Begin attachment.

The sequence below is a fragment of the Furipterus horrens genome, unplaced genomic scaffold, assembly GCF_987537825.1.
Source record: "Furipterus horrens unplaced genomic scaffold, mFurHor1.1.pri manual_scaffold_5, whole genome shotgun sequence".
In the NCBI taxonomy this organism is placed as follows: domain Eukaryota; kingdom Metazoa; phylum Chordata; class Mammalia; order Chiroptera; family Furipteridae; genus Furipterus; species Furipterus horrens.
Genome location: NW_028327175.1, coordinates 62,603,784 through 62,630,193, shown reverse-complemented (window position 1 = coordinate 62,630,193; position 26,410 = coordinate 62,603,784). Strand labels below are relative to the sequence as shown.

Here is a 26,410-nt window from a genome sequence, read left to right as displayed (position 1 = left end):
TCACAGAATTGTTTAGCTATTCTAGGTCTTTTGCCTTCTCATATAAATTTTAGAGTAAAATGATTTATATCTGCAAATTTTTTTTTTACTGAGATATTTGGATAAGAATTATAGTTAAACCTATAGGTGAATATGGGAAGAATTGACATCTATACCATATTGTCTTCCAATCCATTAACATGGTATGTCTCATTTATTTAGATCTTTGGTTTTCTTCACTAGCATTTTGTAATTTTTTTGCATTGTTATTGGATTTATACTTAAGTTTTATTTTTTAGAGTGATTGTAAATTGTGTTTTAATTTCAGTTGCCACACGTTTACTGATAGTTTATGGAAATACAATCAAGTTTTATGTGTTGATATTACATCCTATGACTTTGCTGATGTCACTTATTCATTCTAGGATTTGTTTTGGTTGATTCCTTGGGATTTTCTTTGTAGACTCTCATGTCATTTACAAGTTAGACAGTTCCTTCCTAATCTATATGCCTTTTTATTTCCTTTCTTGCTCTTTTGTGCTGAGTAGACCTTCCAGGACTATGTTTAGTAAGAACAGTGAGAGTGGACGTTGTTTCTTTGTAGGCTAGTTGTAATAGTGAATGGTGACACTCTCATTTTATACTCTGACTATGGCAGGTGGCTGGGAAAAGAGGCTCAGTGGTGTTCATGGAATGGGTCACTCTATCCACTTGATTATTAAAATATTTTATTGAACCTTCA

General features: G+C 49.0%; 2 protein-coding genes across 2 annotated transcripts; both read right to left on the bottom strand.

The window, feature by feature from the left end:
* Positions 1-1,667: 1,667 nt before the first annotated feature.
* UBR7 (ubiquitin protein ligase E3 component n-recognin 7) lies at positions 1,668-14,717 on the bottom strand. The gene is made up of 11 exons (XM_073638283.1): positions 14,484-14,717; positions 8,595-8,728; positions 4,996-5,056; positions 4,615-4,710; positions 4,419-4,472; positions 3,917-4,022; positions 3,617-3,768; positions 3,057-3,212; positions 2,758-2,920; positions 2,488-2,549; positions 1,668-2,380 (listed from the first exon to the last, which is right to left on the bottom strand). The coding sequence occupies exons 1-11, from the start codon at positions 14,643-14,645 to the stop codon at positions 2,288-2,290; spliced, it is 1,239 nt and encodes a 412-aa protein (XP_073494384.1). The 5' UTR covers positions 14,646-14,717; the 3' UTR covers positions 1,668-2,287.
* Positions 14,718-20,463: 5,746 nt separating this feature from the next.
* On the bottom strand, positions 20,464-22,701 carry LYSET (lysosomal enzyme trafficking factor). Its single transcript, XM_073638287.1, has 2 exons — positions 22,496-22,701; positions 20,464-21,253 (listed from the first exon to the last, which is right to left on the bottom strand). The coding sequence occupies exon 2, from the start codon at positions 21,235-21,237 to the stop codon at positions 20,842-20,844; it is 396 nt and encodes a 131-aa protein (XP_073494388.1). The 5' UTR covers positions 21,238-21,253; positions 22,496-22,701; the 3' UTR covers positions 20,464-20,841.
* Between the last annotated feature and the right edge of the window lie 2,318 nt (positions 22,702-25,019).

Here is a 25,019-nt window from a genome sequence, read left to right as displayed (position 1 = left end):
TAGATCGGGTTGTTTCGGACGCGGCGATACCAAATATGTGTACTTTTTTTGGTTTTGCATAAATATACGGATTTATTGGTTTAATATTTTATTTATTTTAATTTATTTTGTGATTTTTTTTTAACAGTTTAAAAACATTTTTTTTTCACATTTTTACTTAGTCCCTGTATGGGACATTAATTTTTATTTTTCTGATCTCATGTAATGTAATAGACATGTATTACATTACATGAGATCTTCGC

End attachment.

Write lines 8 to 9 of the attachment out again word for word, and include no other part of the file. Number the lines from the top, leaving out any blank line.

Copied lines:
The window, feature by feature from the left end:
* Positions 1-1,667: 1,667 nt before the first annotated feature.